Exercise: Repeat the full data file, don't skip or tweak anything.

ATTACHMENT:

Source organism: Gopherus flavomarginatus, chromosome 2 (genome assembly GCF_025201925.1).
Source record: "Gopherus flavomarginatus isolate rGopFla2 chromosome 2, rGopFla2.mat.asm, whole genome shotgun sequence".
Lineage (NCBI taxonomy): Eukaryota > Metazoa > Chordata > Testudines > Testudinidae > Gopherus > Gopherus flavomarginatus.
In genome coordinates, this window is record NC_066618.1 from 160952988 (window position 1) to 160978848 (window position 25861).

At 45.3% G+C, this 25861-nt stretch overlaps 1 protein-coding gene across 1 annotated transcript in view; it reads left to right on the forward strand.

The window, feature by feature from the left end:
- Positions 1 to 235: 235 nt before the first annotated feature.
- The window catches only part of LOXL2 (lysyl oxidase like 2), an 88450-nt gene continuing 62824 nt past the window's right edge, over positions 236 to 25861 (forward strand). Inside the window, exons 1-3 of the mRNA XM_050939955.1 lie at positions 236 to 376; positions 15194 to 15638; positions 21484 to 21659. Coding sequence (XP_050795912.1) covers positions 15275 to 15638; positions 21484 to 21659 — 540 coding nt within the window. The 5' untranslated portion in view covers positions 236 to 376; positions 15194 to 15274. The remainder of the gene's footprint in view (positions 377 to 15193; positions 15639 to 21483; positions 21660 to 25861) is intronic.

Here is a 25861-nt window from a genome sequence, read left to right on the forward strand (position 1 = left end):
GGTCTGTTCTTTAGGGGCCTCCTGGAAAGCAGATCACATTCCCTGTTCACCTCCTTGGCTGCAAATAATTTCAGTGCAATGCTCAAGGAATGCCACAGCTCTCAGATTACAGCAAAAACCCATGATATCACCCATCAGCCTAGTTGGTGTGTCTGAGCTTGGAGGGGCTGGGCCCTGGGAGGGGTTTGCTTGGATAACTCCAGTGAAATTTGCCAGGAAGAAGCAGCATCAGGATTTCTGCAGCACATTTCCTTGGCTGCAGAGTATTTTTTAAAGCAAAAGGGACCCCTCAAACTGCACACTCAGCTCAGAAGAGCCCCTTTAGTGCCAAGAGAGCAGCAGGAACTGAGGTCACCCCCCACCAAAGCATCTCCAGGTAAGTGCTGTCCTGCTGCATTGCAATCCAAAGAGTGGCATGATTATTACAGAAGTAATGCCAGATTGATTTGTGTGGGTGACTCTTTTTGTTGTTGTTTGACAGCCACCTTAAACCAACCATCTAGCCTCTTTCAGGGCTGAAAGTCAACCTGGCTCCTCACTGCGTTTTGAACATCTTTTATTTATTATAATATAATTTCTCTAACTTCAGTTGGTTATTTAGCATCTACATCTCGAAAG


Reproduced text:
Source organism: Gopherus flavomarginatus, chromosome 2 (genome assembly GCF_025201925.1).
Source record: "Gopherus flavomarginatus isolate rGopFla2 chromosome 2, rGopFla2.mat.asm, whole genome shotgun sequence".
Lineage (NCBI taxonomy): Eukaryota > Metazoa > Chordata > Testudines > Testudinidae > Gopherus > Gopherus flavomarginatus.
In genome coordinates, this window is record NC_066618.1 from 160952988 (window position 1) to 160978848 (window position 25861).

At 45.3% G+C, this 25861-nt stretch overlaps 1 protein-coding gene across 1 annotated transcript in view; it reads left to right on the forward strand.

The window, feature by feature from the left end:
- Positions 1 to 235: 235 nt before the first annotated feature.
- The window catches only part of LOXL2 (lysyl oxidase like 2), an 88450-nt gene continuing 62824 nt past the window's right edge, over positions 236 to 25861 (forward strand). Inside the window, exons 1-3 of the mRNA XM_050939955.1 lie at positions 236 to 376; positions 15194 to 15638; positions 21484 to 21659. Coding sequence (XP_050795912.1) covers positions 15275 to 15638; positions 21484 to 21659 — 540 coding nt within the window. The 5' untranslated portion in view covers positions 236 to 376; positions 15194 to 15274. The remainder of the gene's footprint in view (positions 377 to 15193; positions 15639 to 21483; positions 21660 to 25861) is intronic.

Here is a 25861-nt window from a genome sequence, read left to right on the forward strand (position 1 = left end):
GGTCTGTTCTTTAGGGGCCTCCTGGAAAGCAGATCACATTCCCTGTTCACCTCCTTGGCTGCAAATAATTTCAGTGCAATGCTCAAGGAATGCCACAGCTCTCAGATTACAGCAAAAACCCATGATATCACCCATCAGCCTAGTTGGTGTGTCTGAGCTTGGAGGGGCTGGGCCCTGGGAGGGGTTTGCTTGGATAACTCCAGTGAAATTTGCCAGGAAGAAGCAGCATCAGGATTTCTGCAGCACATTTCCTTGGCTGCAGAGTATTTTTTAAAGCAAAAGGGACCCCTCAAACTGCACACTCAGCTCAGAAGAGCCCCTTTAGTGCCAAGAGAGCAGCAGGAACTGAGGTCACCCCCCACCAAAGCATCTCCAGGTAAGTGCTGTCCTGCTGCATTGCAATCCAAAGAGTGGCATGATTATTACAGAAGTAATGCCAGATTGATTTGTGTGGGTGACTCTTTTTGTTGTTGTTTGACAGCCACCTTAAACCAACCATCTAGCCTCTTTCAGGGCTGAAAGTCAACCTGGCTCCTCACTGCGTTTTGAACATCTTTTATTTATTATAATATAATTTCTCTAACTTCAGTTGGTTATTTAGCATCTACATCTCGAAAG